activism, news and information

I feel compelled on this page to acknowledge that the issue of Palestinian-Israeli relations is much deeper and more complex than I am capable of grasping. However, having grown up in New York City, I am aware that the news media’s representation of it has been skewed, and a lot of the information on the pages below was new to me before embarking on this trip.

When I left Beit Sahour for Tel Aviv, I felt apprehensive and troubled, and the culture shock was enormous. Thankfully though, I observed a lot of debate and diversity of opinion in Israel.

One person I met in Tel Aviv told me, “You can’t go to the West Bank without understanding all the complexity of the situation.” I respectfully disagree. If we set too high a bar on what people need to know or understand before they go to a troubled place, they will never go and never understand more. Voyeurism and drive-by shooting are definitely a concern, but a trip to a new place can be undertaken in the spirit of compassion and learning, and without claims to objectivity, completeness, or finality. The more people go, the better.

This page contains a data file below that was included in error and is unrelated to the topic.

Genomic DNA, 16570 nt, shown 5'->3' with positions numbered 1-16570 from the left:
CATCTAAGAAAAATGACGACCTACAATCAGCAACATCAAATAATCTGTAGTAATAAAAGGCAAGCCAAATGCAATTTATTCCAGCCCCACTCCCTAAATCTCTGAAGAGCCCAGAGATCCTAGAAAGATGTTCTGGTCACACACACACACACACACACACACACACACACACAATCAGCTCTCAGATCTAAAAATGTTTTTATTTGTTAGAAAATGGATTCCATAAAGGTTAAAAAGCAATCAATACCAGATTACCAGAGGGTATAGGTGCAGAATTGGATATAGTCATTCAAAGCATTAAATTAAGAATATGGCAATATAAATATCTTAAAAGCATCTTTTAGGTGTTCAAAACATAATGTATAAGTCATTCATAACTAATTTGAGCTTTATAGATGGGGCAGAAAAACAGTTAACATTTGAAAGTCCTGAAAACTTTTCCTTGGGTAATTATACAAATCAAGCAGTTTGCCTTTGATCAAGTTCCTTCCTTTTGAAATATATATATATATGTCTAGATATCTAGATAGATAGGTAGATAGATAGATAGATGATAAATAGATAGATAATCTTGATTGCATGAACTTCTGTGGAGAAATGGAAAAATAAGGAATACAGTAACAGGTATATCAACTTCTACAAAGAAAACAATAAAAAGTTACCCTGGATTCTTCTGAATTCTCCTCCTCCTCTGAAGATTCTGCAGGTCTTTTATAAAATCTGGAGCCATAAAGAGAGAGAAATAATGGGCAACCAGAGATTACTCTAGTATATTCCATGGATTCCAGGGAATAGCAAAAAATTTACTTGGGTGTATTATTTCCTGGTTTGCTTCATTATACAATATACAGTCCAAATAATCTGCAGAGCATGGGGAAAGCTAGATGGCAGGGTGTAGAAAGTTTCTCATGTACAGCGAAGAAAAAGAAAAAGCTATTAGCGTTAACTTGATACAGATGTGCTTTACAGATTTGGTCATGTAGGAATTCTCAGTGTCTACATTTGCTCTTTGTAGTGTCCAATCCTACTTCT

The Applied Research Institute – Jerusalem


In Beit Ommar, the town with the orchard and the mosque:

Palestine Solidarity Project

In Beit Sahour:

The Alternative Information Center

Decolonizing Architecture Art Residency

Interview with Eyal Weisman

Bustan Qaraqaa

Mazin Qumsiyeh, whose wife Jessie introduced me to the town of Al Walaja:

Mazin Qumsiyeh

News sources:

Al Jazeera

The Palestine Papers


Palestine News Network

Electonic Intifada

Web security:

New Hacking Tools Pose Bigger Threats to Wi-Fi Users

Books I read before leaving:

Palestine, by Joe Sacco

Palestine Inside Out: An Everyday Occupation, by Saree Makdisi

Interview I watched in Tel Aviv:

David Grossman on Charlie Rose

The book I did not read but I should have:

The Iron Cage, by Rashid Khalidi

Inspiring artists:

Emily Jacir

Elia Suleiman


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